October of 2021 will be remembered for one very solemn fact, which is the month the United States surpassed the 700,000th death from COVID-19. They were our friends, family and neighbors. Let us remember that they represented each and every one of us.

It is unfortunate that as numbers have climbed during the worst pandemic of our lifetime, they begin to almost seem like just another daily statistic. As a society, it is easy to become relatively numb after living through a multiyear pandemic news cycle. Yet, we must remind ourselves that they were not just numbers.

Seven hundred thousand deaths from a virus, therefore, should reinvigorate our calls for answers, and perhaps accountability, if applicable. The question is, from where did this virus originate? There is a shortage of answers, but not theories. Unfortunately, theories are useless if they do not lead to evidence-based conclusions.

The problem, and what has defined the narrative thus far, is that the Chinese authorities have failed to fully cooperate with investigators, according to both scientific organizations and intelligence agencies. Of course, this does not automatically equate to China’s negligence, nor does it negate it. Many individuals, such as Michael Callahan, suggest that there is a need to build a more collaborative relationship with China to help combat inevitable future outbreaks and downplay renewed calls for greater pressure on China.

There is truth in that perspective. Global collaboration is productive, and any pressure on China should be measured. Hasty U.S. policy is counterproductive. That is the overarching point, however. How can we pursue effective policy without answers as to why 700,000 of our neighbors have passed? Second to combating this virus, a task with which the U.S excelled, our priority should be seeking truth until it is discovered.

Perhaps this virus was just one of the countless natural phenomena seen throughout world history, zoonotic transmission, where a virus is transferred between an animal and humans. An examination of world history has indeed shown that this is not new, making it quite plausible.

If not, and negligent practices in a research facility led to the outbreak, America needs to hold those accountable, accountable. This includes those who funded negligent organizations’ risky research without proper oversight in a country whose long-term goals are not in line with our own on the global stage. This stands true, regardless of whether scientists were attempting to achieve gain of function or not. Why is accountability good? Ensuring accountability is simply a deterrent against future negligence, if that is determined to be the cause.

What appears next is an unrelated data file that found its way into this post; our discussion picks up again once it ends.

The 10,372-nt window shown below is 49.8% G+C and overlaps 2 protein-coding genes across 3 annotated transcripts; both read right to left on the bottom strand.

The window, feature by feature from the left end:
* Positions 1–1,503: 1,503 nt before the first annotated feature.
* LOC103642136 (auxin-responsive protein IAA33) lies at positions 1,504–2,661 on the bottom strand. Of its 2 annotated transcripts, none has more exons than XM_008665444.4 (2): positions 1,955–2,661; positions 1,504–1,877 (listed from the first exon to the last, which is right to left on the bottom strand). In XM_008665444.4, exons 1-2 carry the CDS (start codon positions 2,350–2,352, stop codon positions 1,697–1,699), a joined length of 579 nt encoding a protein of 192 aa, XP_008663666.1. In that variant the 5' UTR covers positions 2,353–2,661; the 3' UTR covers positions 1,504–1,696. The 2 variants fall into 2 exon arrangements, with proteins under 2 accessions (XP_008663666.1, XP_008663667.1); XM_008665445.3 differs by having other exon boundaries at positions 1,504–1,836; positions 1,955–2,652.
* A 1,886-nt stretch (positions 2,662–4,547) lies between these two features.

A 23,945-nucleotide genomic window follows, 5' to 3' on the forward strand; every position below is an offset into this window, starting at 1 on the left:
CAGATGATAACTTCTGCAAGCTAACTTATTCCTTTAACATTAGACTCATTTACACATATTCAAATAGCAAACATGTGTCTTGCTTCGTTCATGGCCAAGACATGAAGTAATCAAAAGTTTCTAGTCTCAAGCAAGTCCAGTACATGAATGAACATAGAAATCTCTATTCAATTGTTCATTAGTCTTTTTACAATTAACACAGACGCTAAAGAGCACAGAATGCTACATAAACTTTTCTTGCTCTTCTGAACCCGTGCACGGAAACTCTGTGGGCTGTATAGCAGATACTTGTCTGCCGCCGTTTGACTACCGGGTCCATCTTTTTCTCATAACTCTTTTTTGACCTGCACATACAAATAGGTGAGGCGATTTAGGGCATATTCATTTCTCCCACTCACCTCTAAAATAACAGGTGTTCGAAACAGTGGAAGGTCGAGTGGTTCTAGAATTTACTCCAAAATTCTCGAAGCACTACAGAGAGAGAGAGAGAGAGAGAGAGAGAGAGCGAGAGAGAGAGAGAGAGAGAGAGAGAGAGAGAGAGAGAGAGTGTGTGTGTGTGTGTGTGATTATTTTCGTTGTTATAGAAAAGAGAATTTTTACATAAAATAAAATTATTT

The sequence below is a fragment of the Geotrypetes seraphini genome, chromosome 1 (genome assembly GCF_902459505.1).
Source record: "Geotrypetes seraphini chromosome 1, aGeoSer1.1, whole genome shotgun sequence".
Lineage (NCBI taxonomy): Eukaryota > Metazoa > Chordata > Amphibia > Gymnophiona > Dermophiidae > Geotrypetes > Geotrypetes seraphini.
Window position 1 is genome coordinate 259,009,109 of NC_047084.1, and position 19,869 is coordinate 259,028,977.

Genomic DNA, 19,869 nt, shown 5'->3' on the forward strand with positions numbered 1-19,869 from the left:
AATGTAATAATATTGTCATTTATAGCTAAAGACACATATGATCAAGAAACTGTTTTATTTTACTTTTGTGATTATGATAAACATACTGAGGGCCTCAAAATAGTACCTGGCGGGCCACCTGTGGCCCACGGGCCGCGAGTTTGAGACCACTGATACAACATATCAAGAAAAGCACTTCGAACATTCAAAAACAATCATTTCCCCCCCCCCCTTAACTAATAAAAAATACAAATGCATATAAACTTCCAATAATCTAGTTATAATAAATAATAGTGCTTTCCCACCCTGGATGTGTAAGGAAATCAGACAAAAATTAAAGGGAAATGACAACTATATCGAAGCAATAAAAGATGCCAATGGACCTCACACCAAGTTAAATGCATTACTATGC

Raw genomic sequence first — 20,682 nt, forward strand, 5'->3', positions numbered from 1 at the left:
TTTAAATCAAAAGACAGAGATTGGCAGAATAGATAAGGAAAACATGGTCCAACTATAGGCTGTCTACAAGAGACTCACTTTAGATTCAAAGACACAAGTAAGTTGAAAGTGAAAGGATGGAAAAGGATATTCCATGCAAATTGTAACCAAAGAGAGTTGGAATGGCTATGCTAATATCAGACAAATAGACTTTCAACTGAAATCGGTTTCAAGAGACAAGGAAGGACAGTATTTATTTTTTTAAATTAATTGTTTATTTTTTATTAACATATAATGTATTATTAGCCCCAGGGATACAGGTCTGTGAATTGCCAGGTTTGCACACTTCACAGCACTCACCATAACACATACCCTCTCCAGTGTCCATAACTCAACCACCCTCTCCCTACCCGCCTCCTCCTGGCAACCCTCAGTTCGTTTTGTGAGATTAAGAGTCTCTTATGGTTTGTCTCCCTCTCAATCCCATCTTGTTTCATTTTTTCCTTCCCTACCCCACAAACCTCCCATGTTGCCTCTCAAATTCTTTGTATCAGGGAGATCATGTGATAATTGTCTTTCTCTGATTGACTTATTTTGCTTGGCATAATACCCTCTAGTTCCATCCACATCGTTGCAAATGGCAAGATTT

It should be noted that the vast majority of the Chinese citizens are our friends and have suffered from the outbreak along with the rest of the world. Chinese Americans have also experienced hardships, which are, in a word, appalling. On the other hand, the Chinese Communist Party and government do not work for American interests. Their lack of commitment to transparency as investigators seek the origins of this pandemic is a reminder to remain cognizant of this fact.

The disheartening reality is that bringing a comprehensive answer to fruition will probably still take quite a bit of time. Research on past viral outbreaks has shown that it often requires a substantial amount of time to trace the origins of viruses, in part because of the challenges related to acquiring suitable samples.

Subjectivity and allegiances have all played a role in the narrative as well. There has been plenty of finger pointing in terms of where investigators should focus. Now, new research is arising that questions if the origins lie in China at all, which may bring us either closer to or further away from the truth. It is why evidence is paramount in the telling of the final narrative. Nonetheless, surpassing 700,000 deaths should only strengthen our resolve to find the answers, regardless of where the evidence leads. Anything less would be a true disservice to those who have perished.

DALE SCHLUNDT holds two master’s degrees, in adult education and history. He has taught at Northwest Vista College and Our Lady of the Lake University. He is currently a faculty member at Palo Alto College in San Antonio and co-chair for the Texas Regional Alignment Network.

Recommended for you

See what people are talking about at The Community Table!